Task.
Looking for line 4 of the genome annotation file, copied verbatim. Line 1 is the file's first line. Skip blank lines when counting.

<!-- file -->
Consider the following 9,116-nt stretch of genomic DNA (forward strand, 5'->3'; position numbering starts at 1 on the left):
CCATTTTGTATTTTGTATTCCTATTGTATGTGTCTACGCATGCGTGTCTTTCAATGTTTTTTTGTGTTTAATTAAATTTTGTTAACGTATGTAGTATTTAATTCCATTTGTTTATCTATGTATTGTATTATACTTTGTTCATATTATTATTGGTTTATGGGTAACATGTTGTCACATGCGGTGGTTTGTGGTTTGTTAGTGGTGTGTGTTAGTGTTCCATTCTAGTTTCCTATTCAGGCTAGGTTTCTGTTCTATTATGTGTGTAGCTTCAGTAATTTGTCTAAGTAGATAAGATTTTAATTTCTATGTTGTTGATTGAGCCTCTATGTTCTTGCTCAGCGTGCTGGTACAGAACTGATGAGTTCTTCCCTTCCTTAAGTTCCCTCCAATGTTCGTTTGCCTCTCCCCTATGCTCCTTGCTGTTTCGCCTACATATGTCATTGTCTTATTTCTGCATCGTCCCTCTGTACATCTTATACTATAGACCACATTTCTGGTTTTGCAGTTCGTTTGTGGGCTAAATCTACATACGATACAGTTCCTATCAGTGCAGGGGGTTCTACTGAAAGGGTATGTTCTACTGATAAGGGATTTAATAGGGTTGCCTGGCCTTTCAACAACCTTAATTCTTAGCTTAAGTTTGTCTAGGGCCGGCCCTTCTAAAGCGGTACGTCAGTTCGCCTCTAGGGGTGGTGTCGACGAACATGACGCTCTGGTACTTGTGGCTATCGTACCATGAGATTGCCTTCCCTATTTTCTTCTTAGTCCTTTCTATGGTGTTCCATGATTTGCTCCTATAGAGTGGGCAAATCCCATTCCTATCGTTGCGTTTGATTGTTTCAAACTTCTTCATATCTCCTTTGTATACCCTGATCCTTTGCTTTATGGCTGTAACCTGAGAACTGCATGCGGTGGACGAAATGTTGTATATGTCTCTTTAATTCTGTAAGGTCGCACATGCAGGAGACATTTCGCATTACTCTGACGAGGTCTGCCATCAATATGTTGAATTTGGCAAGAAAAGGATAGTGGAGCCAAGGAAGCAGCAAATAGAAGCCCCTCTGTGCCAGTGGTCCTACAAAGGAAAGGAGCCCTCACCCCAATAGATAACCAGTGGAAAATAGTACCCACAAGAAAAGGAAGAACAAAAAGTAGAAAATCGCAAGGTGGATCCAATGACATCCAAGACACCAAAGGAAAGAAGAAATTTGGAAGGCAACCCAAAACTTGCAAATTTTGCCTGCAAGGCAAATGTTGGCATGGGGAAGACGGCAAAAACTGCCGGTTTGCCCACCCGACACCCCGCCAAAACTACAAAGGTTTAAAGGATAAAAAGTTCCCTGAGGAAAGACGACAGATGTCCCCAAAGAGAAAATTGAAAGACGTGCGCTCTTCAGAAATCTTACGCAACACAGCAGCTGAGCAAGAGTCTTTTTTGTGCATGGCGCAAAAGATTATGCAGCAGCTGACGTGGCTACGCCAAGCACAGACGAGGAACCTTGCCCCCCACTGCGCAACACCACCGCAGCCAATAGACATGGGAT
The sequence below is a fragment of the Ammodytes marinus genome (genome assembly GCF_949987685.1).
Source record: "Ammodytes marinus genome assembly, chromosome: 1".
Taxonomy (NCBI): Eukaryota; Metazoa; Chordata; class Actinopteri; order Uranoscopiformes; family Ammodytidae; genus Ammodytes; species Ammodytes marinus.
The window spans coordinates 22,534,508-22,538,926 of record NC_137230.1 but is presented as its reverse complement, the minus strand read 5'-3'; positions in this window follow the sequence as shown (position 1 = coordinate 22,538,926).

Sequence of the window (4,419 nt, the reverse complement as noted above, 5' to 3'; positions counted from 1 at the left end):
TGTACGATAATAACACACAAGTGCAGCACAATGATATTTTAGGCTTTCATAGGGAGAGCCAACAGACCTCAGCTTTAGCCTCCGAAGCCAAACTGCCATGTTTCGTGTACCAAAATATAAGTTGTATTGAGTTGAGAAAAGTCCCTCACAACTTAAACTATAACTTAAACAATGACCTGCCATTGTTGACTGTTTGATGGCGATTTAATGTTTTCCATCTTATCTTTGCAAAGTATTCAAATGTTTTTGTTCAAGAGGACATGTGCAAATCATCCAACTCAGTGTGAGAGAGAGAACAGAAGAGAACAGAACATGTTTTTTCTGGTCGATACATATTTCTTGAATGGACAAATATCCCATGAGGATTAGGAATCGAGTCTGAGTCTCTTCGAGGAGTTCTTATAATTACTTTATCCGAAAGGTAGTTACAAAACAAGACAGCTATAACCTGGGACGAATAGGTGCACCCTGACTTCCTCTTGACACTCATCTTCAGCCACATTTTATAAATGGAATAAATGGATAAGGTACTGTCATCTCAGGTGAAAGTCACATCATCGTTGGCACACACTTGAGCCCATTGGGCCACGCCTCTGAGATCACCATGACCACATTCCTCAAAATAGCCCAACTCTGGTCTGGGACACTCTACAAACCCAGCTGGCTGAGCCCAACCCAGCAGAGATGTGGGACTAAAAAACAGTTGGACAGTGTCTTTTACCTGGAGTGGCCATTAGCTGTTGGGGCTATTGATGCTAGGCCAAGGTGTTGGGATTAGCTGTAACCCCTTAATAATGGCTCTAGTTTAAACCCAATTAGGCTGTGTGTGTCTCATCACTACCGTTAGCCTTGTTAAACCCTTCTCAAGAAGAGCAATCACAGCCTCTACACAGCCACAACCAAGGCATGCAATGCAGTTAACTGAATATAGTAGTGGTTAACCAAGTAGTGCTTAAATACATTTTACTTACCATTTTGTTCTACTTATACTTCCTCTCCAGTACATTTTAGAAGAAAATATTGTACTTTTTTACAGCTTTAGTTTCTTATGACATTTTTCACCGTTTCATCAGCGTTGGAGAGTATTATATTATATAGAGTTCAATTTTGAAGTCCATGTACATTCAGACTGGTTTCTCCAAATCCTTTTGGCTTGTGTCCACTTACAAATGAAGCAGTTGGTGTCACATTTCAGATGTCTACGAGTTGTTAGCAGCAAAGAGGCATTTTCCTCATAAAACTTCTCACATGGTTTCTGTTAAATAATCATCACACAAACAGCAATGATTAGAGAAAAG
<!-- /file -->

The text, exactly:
Source record: "Ammodytes marinus genome assembly, chromosome: 1".